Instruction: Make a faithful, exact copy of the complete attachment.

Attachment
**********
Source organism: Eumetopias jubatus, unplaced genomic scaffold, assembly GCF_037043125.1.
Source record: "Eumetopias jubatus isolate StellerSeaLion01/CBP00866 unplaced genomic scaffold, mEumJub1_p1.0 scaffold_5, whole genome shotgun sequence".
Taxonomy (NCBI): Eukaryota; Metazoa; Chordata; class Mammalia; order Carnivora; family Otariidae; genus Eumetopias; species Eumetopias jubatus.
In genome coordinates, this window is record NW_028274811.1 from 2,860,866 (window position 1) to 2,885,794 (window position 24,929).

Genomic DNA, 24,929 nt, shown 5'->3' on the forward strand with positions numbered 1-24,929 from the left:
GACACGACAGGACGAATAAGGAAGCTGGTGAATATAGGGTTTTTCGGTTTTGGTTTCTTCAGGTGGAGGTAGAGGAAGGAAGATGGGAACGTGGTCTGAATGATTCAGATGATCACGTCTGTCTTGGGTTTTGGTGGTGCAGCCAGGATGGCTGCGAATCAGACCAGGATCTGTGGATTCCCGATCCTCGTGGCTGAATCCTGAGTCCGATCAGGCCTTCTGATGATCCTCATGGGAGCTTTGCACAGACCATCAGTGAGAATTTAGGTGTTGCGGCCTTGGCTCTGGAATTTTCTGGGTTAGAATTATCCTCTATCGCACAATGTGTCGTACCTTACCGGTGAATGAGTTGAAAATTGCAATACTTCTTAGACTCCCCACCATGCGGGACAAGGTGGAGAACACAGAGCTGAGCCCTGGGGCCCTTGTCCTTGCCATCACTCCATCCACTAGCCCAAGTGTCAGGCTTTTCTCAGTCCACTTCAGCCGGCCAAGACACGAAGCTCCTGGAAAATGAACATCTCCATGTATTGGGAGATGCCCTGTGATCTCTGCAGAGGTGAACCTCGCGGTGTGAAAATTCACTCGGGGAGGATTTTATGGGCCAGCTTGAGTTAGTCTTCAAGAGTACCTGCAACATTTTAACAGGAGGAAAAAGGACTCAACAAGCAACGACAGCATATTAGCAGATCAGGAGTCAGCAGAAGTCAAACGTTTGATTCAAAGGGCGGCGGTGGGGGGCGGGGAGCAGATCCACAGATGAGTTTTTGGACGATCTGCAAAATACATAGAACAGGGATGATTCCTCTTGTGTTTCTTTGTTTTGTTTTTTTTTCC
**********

Source organism: Eumetopias jubatus, unplaced genomic scaffold, assembly GCF_037043125.1.
Source record: "Eumetopias jubatus isolate StellerSeaLion01/CBP00866 unplaced genomic scaffold, mEumJub1_p1.0 scaffold_5, whole genome shotgun sequence".
Taxonomy (NCBI): Eukaryota; Metazoa; Chordata; class Mammalia; order Carnivora; family Otariidae; genus Eumetopias; species Eumetopias jubatus.
In genome coordinates, this window is record NW_028274811.1 from 2,860,866 (window position 1) to 2,885,794 (window position 24,929).

Genomic DNA, 24,929 nt, shown 5'->3' on the forward strand with positions numbered 1-24,929 from the left:
GACACGACAGGACGAATAAGGAAGCTGGTGAATATAGGGTTTTTCGGTTTTGGTTTCTTCAGGTGGAGGTAGAGGAAGGAAGATGGGAACGTGGTCTGAATGATTCAGATGATCACGTCTGTCTTGGGTTTTGGTGGTGCAGCCAGGATGGCTGCGAATCAGACCAGGATCTGTGGATTCCCGATCCTCGTGGCTGAATCCTGAGTCCGATCAGGCCTTCTGATGATCCTCATGGGAGCTTTGCACAGACCATCAGTGAGAATTTAGGTGTTGCGGCCTTGGCTCTGGAATTTTCTGGGTTAGAATTATCCTCTATCGCACAATGTGTCGTACCTTACCGGTGAATGAGTTGAAAATTGCAATACTTCTTAGACTCCCCACCATGCGGGACAAGGTGGAGAACACAGAGCTGAGCCCTGGGGCCCTTGTCCTTGCCATCACTCCATCCACTAGCCCAAGTGTCAGGCTTTTCTCAGTCCACTTCAGCCGGCCAAGACACGAAGCTCCTGGAAAATGAACATCTCCATGTATTGGGAGATGCCCTGTGATCTCTGCAGAGGTGAACCTCGCGGTGTGAAAATTCACTCGGGGAGGATTTTATGGGCCAGCTTGAGTTAGTCTTCAAGAGTACCTGCAACATTTTAACAGGAGGAAAAAGGACTCAACAAGCAACGACAGCATATTAGCAGATCAGGAGTCAGCAGAAGTCAAACGTTTGATTCAAAGGGCGGCGGTGGGGGGCGGGGAGCAGATCCACAGATGAGTTTTTGGACGATCTGCAAAATACATAGAACAGGGATGATTCCTCTTGTGTTTCTTTGTTTTGTTTTTTTTTCC